CSE1L interaction with MSH6 promotes osteosarcoma progression and predicts poor patient survival
Experimental workflow for quantitative proteomic analysis and findings.(A) The flow chart for proteomic analysis. (B) The number of upregulated and downregulated proteins identified in osteosarcoma cells. (C) Gene ontology (GO) categories of overlapping genes. (D) Kyoto Encyclopedia of Genes and Genomes (KEGG) pathway analysis showing the top 10 enriched pathways. (E) mRNA expression levels of 15 upregulated and 5 downregulated proteins found in U2OS cells compared to those found in hFOB 1.19 cells as verified by qRT-PCR. (F) Representative blots displaying protein expression of 9 upregulated and 3 downregulated proteins. β-actin was used as an internal control. Full-length gels are presented in Supplementary Figure S7.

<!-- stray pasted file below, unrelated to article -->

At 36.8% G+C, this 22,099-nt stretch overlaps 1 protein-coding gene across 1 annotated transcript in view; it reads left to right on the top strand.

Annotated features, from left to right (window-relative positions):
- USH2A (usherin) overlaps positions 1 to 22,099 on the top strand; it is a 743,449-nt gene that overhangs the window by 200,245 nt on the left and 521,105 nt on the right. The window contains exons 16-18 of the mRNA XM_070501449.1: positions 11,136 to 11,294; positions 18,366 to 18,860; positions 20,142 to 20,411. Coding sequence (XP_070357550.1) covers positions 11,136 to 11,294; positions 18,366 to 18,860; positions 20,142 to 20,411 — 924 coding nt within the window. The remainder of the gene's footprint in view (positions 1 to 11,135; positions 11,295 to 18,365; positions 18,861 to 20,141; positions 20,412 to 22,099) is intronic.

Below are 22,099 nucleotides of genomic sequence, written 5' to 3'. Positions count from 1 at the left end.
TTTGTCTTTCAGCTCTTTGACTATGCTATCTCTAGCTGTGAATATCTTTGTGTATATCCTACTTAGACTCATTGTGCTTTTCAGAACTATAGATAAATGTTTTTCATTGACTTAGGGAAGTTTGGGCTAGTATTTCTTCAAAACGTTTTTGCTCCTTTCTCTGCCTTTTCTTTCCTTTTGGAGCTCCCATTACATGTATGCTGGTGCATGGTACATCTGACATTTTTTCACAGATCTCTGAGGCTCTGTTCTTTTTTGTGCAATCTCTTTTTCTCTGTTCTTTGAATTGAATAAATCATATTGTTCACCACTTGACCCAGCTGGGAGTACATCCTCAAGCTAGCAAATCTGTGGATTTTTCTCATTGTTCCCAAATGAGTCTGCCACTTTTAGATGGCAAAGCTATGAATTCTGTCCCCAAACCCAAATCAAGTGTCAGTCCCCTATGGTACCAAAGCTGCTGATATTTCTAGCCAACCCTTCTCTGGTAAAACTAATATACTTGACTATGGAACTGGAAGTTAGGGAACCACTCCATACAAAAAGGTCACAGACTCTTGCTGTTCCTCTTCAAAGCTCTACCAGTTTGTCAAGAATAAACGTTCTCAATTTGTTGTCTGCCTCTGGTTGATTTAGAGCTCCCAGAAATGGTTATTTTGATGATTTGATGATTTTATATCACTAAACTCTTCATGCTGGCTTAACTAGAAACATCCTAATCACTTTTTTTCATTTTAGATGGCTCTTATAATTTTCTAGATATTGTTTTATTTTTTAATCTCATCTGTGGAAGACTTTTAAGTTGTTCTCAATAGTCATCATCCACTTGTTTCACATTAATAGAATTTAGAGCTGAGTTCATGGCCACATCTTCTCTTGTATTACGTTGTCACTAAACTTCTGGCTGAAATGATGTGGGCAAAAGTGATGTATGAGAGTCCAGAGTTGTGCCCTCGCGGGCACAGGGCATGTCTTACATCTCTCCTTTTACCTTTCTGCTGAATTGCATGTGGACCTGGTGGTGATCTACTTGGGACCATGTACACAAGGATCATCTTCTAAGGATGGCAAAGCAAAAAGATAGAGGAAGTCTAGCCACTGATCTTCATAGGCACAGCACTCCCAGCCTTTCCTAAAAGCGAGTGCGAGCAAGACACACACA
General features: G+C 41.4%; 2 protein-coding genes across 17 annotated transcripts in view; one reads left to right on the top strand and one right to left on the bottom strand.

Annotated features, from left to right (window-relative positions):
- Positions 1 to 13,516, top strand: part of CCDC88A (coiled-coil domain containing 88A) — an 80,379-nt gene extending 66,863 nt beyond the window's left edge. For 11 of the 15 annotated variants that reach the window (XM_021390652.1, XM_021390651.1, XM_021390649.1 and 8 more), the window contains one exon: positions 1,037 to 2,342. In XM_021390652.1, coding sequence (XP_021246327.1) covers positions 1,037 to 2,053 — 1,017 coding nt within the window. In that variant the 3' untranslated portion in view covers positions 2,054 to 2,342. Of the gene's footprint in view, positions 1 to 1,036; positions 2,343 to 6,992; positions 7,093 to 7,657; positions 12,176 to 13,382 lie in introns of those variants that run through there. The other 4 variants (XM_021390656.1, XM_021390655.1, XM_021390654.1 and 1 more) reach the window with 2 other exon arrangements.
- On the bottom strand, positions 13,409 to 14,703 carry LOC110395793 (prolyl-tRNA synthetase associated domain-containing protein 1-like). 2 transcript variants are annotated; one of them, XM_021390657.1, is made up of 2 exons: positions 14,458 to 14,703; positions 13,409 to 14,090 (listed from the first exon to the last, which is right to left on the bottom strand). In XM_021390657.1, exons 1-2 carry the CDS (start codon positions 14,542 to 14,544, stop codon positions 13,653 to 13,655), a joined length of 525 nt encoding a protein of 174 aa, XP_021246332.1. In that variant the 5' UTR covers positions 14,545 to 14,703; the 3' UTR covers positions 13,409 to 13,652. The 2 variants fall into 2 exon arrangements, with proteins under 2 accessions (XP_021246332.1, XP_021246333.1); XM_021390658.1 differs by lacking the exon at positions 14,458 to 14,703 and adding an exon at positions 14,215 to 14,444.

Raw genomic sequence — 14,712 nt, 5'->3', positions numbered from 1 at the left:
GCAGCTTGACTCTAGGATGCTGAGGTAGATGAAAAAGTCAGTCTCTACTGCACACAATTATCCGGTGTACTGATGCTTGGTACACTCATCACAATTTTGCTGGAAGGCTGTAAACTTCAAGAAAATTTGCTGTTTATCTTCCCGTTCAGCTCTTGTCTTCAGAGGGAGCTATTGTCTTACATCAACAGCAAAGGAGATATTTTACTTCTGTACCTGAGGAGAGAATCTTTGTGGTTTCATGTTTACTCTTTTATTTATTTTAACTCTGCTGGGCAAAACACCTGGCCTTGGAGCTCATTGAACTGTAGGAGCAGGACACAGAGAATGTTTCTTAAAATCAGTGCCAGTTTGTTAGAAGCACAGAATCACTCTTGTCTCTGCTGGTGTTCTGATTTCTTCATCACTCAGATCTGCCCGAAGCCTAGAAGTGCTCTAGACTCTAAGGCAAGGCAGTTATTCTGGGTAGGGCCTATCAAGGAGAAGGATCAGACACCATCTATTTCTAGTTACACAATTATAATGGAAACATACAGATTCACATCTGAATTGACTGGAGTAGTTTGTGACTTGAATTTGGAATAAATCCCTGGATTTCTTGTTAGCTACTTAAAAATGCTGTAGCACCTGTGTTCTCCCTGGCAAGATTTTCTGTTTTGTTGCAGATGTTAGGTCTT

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Related In: Results  -  Collection

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getmorefigures.php?uid=PMC5384328&req=5

f1: Experimental workflow for quantitative proteomic analysis and findings.(A) The flow chart for proteomic analysis. (B) The number of upregulated and downregulated proteins identified in osteosarcoma cells. (C) Gene ontology (GO) categories of overlapping genes. (D) Kyoto Encyclopedia of Genes and Genomes (KEGG) pathway analysis showing the top 10 enriched pathways. (E) mRNA expression levels of 15 upregulated and 5 downregulated proteins found in U2OS cells compared to those found in hFOB 1.19 cells as verified by qRT-PCR. (F) Representative blots displaying protein expression of 9 upregulated and 3 downregulated proteins. β-actin was used as an internal control. Full-length gels are presented in Supplementary Figure S7.